Accordingly, an object of the invention is to provide a novel type of hydrogen gauge which can be permanently coupled in the system in which the gauge is utilized.

Another object of the invention is to provide a novel type of hydrogen gauge to obviate the necessity of removing a liquid sample from the system to measure the hydrogen content thereof.

Yet another object of the invention is to furnish an efficient and inexpensive hydrogen gauge requiring only minimal skill for the utilization thereof. I

A still further object of the invention is to furnish a hydrogen gauge from which the hydrogen concentration of the associated system can be read directly and con tinuously.

Another object of the invention is to provide a hydrogen gauge adapted to be inserted permanently in a pressurized liquid system and to withstand the extremely high pressures and temperatures developed therein.

Still another object of the invention is to provide means for the convenient and accurate addition of hydrogen to a liquid system.

Yet other objects of the invention are to provide a method for analyzing and continuously monitoring the dissolved hydrogen content of a pressurized liquid system and to provide a method for maintaining the dissolved hydrogen concentration at a predetermined level.

These and other objects, features and advantages of the invention will be made apparent during the ensuing description of exemplary forms of the invention, which description is to be taken in conjunction with the accompanying drawings, wherein:

FIGURE 1 is an elevational view partly in section of one form of hydrogen gauge constructed according to this invention;

FIG. 2 is a sectional view taken along lines II-l1 of FIG. 1;

FIG. 3 is a schematic view of the hydrogen gauge; and

FIG. 4 a viewsimilar to FIG. 1 of another embodiment of this invention illustrating another application thereof.

It is a well-known fact that some metals, for an example palladium, have a selective permeability to the diffusion of hydrogen gas from a mixture of gases. According to the invention, it has been determined that these metals present at least an equally selective permeability to hydrogen when the latter is dissolved in water or other liquid, along with a mixture of other gases likewise dissolved therein. Furthermore, it has been found that the difiusion rate of hydrogen from a water solution is sufficiently great to enable measurements thereof to be made with suitable apparatus employing tubing fabricated from a hydrogen-permeable metal and suspended in the liquid to be measured. Pursuant to the teachings of the invention, means are provided for permanently inserting a suitable length of such tubing into the system of which the hydrogen content is to be continuously monitored. The hydrogen gas which is dissolved in the pressurized water system passes through the selectively permeable walls of the palladium tubing and is conducted to a suitable manometer or other differential pressure measuring device situated outside of the sealed system. In the case of highly pressurized systems, which may be maintained at elevated temperatures, means are provided for hermetically sealing the components of the hydrogen gauge within the system and for thereby reducing or eliminating entirely the hazards heretofore encountered in removing samples from such systems for testing in prior hydrogen analyzers. In other aspects of the invention means are provided for continuously adding dissolved hydrogen to a liquid system and for maintaining the concentration thereof at a predetermined level.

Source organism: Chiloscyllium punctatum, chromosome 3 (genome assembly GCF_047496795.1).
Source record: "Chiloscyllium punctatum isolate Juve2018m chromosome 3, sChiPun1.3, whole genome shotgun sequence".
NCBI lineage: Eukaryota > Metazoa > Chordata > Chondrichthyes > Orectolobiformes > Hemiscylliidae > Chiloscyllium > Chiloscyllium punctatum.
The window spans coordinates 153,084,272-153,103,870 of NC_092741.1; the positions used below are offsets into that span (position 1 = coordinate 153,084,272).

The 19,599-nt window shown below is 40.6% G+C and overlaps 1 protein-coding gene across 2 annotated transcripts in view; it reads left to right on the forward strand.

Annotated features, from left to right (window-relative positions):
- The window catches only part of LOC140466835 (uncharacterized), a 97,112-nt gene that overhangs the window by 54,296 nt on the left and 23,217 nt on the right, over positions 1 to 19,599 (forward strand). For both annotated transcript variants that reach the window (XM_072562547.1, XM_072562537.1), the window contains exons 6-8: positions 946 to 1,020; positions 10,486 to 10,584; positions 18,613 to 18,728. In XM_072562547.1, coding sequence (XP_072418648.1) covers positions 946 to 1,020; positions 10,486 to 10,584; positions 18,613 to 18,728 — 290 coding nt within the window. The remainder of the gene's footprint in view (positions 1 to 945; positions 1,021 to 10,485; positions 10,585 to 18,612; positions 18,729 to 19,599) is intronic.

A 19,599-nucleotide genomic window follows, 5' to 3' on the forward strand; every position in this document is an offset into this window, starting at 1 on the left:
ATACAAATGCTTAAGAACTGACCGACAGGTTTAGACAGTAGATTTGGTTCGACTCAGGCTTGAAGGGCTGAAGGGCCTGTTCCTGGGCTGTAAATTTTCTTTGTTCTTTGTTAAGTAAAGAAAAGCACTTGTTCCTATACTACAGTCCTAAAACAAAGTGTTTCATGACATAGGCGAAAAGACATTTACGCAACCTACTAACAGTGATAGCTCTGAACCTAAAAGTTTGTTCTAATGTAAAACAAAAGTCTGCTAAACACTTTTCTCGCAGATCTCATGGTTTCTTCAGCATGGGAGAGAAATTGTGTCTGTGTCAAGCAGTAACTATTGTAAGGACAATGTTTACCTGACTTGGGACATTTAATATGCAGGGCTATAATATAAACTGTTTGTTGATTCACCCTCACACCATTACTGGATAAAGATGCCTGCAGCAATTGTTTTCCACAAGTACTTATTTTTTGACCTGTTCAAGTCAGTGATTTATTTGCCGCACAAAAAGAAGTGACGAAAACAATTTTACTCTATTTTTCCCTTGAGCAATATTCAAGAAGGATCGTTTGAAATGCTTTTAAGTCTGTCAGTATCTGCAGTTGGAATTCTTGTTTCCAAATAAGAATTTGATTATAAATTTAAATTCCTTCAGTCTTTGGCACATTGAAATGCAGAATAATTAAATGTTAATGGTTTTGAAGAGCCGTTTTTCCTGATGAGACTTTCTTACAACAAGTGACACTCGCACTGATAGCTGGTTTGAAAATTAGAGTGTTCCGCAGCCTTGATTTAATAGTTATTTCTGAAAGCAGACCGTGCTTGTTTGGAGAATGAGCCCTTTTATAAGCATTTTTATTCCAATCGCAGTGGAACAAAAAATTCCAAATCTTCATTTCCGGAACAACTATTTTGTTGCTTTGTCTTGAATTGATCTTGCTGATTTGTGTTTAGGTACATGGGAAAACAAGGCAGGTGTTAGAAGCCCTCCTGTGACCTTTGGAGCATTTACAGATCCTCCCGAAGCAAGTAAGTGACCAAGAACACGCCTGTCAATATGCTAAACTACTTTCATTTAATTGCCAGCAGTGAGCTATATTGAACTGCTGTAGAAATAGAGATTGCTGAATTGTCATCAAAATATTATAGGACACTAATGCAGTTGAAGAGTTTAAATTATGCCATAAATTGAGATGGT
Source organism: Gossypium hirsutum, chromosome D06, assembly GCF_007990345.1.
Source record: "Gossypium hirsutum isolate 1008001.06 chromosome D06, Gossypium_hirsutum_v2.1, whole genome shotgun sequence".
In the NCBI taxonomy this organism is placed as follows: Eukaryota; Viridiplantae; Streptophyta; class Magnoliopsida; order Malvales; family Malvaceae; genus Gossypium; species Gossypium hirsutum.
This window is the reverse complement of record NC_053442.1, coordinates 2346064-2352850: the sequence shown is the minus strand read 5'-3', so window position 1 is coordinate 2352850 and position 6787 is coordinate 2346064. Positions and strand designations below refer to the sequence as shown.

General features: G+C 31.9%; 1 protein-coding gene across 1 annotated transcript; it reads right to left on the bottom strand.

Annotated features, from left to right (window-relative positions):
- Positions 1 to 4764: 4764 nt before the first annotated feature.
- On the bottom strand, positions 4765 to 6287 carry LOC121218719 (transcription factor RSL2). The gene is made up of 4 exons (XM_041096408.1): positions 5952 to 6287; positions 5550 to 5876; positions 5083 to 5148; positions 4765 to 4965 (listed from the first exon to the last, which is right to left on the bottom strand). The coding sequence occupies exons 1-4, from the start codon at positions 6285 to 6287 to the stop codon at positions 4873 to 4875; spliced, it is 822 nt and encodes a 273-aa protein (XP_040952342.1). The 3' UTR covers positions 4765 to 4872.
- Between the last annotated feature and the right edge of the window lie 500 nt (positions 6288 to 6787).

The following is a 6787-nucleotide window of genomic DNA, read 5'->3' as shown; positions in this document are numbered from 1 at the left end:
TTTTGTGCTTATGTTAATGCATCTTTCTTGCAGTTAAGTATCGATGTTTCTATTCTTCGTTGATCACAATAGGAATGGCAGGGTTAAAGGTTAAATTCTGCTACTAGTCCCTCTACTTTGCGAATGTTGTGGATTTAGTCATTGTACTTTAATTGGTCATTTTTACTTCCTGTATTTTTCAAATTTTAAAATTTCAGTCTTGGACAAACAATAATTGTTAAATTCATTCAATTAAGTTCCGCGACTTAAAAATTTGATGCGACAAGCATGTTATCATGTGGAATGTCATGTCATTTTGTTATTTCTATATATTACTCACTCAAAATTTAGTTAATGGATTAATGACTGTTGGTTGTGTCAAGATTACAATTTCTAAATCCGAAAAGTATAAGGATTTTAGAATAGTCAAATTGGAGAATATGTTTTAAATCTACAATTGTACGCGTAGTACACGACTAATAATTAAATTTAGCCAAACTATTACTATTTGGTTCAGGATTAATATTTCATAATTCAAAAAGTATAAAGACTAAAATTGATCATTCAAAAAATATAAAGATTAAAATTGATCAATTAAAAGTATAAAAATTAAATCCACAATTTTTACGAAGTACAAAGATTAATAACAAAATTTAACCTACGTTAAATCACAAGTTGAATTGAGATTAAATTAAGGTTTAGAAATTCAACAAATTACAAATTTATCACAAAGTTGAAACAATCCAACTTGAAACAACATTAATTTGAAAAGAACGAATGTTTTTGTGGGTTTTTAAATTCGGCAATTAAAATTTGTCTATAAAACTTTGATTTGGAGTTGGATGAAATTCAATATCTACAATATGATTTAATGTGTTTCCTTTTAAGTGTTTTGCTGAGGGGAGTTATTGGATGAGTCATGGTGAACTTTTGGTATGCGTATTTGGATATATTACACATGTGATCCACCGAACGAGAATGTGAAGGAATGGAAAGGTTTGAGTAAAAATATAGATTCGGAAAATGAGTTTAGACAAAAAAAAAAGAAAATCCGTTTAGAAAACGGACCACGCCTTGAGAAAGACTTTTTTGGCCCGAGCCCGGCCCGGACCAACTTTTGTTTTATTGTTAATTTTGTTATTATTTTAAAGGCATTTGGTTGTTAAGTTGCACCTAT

Referring now more particularly to the drawings, the illustrative form of the invention shown therein comprises a hydrogen adapter indicated generally by the reference character 20, a thermocouple adapter indicated generally by the reference character 22 and a length of coiled tubing 24. Inserted within the tubing 24 and extending centrally thereof and substantially along the length of the coil are a plurality of palladium tubes 26, three being utilized in this example of the invention. The tubes 26 protrude outwardly through upper opening 28 of the coiled tubing 24 and through a water chamber 30 formed adjacent an end of a hydrogen adapter tube 32 and extending substantially centrally thereof. A metering tube or conduit 34 is inserted into the other end of the hydrogen adapter tube 32 for connecting the adapter tubes to a suitable pressure measuring device. The connecting tube 34 is provided adjacent an end thereof with a suitably enlarged cavity 36 into which the upper ends 38 of the palladium tubes 26 are inserted, as better shown in FIG. 2 of the drawings. The joint thus formed between the metering tube 34 and the palladium tubes 26 is hermetically sealed from the water chamber 30 by means of an annular sealing weld 40 applied to the end of the manometer connecting tube 34.